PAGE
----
As a records officer you're responsible for the effective and appropriate management of an organisation's records from their creation, right through to their eventual disposal.
The Skills Required
You'll need to have:
- strong communication skills to deal with senior colleagues, suppliers and contractors;
- negotiation skills to persuade senior colleagues to follow agreed record storing guidelines;
- problem-solving and analytical skills to develop an understanding of how your organisation works and build integrated records systems;
- good project management and organisational skills;
- a good grasp of new technology to use and adapt to new IT packages and systems;
- an awareness of information management principles and familiarity with information systems and archives;
- attention to detail;
- flexibility to get involved in all aspects of information provision.
- Knowledge of the data protection and freedom of information legislation is also useful.
To become a records manager, you'll normally need a first degree followed by a postgraduate qualification recognised and accredited by the ARA.
The subject of your first degree isn't particularly relevant, and records managers come from a range of backgrounds, including archives management, scientific research, financial and retail management, and the civil service.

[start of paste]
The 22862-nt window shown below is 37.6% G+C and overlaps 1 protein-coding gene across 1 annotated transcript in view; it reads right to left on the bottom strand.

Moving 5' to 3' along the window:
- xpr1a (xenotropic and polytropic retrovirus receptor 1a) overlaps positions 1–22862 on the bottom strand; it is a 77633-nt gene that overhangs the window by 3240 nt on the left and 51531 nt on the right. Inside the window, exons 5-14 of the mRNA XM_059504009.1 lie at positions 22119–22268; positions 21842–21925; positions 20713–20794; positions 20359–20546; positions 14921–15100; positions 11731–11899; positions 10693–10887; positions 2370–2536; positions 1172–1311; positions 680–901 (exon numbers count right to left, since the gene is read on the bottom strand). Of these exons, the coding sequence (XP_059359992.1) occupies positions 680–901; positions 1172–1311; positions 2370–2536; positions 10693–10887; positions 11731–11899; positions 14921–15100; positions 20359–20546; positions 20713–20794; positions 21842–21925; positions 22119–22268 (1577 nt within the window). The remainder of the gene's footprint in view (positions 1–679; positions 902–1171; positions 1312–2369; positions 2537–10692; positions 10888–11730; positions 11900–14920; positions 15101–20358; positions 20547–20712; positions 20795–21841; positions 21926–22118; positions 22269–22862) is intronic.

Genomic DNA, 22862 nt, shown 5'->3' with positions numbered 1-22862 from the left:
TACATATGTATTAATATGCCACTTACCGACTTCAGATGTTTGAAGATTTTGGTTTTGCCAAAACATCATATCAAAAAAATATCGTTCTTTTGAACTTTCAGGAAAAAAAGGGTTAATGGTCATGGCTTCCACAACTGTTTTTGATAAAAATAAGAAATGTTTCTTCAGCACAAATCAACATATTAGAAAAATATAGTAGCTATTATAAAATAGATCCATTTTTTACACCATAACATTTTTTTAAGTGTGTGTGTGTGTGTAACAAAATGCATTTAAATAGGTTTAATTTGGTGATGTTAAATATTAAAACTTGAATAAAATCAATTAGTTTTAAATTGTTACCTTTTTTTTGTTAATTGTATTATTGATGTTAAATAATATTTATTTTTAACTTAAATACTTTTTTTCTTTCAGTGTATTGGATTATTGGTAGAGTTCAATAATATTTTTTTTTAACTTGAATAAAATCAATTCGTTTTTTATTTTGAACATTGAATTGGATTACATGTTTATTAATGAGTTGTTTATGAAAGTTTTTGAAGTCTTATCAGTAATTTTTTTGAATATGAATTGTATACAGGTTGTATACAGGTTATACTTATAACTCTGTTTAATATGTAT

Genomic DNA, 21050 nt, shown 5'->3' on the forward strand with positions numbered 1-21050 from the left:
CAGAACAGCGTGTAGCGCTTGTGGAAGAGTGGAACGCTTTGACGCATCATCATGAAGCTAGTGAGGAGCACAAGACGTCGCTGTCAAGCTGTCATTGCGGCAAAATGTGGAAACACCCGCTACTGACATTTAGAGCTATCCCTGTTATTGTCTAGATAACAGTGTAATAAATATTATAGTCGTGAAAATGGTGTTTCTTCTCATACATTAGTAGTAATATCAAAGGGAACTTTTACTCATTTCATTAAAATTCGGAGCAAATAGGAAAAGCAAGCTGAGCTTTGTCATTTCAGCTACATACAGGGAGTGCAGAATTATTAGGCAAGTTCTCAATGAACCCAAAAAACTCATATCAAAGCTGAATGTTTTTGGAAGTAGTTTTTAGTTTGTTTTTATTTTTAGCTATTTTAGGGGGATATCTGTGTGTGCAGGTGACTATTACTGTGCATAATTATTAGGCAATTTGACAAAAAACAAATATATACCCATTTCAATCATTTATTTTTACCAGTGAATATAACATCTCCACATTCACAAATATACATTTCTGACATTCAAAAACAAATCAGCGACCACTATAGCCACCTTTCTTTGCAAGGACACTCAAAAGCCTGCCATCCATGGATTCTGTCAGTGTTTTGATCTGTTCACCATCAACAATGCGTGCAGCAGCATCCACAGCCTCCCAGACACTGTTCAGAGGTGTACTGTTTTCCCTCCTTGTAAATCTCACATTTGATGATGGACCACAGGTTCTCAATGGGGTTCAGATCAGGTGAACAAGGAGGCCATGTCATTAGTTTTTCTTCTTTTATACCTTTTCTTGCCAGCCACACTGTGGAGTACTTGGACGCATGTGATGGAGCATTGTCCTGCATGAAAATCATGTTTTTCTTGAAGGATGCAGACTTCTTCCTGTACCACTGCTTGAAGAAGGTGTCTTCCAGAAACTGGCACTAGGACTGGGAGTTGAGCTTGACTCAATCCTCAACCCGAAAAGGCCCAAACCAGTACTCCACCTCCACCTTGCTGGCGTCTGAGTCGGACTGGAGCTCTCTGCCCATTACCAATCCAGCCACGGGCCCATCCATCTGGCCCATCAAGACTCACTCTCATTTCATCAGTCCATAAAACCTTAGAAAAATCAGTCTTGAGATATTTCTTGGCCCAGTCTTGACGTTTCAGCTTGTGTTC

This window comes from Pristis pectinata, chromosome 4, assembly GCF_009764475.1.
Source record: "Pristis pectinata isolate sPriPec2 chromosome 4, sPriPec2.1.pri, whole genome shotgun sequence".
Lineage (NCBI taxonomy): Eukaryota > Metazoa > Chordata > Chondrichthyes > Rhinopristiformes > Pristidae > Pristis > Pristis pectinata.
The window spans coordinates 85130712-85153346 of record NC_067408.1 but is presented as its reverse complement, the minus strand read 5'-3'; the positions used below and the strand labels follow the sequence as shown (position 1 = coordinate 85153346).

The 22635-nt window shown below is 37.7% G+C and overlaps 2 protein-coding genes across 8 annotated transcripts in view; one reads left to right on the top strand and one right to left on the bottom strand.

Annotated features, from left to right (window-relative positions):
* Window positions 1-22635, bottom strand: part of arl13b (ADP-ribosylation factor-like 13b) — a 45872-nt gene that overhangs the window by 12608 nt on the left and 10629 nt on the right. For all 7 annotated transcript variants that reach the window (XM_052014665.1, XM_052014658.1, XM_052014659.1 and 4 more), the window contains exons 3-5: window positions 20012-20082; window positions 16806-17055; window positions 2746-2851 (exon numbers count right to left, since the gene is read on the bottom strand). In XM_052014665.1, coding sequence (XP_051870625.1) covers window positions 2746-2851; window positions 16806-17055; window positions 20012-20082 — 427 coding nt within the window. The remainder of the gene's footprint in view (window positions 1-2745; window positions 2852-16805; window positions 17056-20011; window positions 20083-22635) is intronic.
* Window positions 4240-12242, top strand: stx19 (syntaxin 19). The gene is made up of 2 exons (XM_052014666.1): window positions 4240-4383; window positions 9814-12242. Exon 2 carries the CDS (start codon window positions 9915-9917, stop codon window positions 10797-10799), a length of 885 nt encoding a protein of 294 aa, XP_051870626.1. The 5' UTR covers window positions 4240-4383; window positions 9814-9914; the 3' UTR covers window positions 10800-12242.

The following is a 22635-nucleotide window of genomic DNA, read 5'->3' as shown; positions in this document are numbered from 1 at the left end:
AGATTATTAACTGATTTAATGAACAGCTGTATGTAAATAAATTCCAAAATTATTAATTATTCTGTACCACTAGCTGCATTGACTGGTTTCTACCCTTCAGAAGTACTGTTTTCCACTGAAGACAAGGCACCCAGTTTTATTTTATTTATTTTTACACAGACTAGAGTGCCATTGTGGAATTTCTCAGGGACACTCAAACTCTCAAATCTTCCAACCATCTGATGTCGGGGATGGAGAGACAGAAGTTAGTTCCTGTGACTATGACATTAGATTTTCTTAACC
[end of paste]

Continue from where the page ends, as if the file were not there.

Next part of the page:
Entry onto a postgraduate course is competitive and you normally need a good honours degree and previous work experience. Courses lead to a nine-month Postgraduate Diploma, the minimum requirement for employment as a professional records manager, or a full one-year Masters degree on completion of a dissertation. Most courses are combined archives and records management programmes.
Chipping Norton is a market town and civil parish in the Cotswold Hills in the West Oxfordshire district of Oxfordshire, England, about 12 miles (19 km) southwest of Banbury and 18 miles (29 km) northwest of Oxford. The 2011 Census recorded the parish's population as 6,337. Until 1962 Chipping Norton railway station served the town. Now the nearest stations are at Kingham and Ascott-under-Wychwood. A community bus network called The Villager links residential roads and nearby villages with the town centre. Longer-distance buses run to Oxford and Banbury.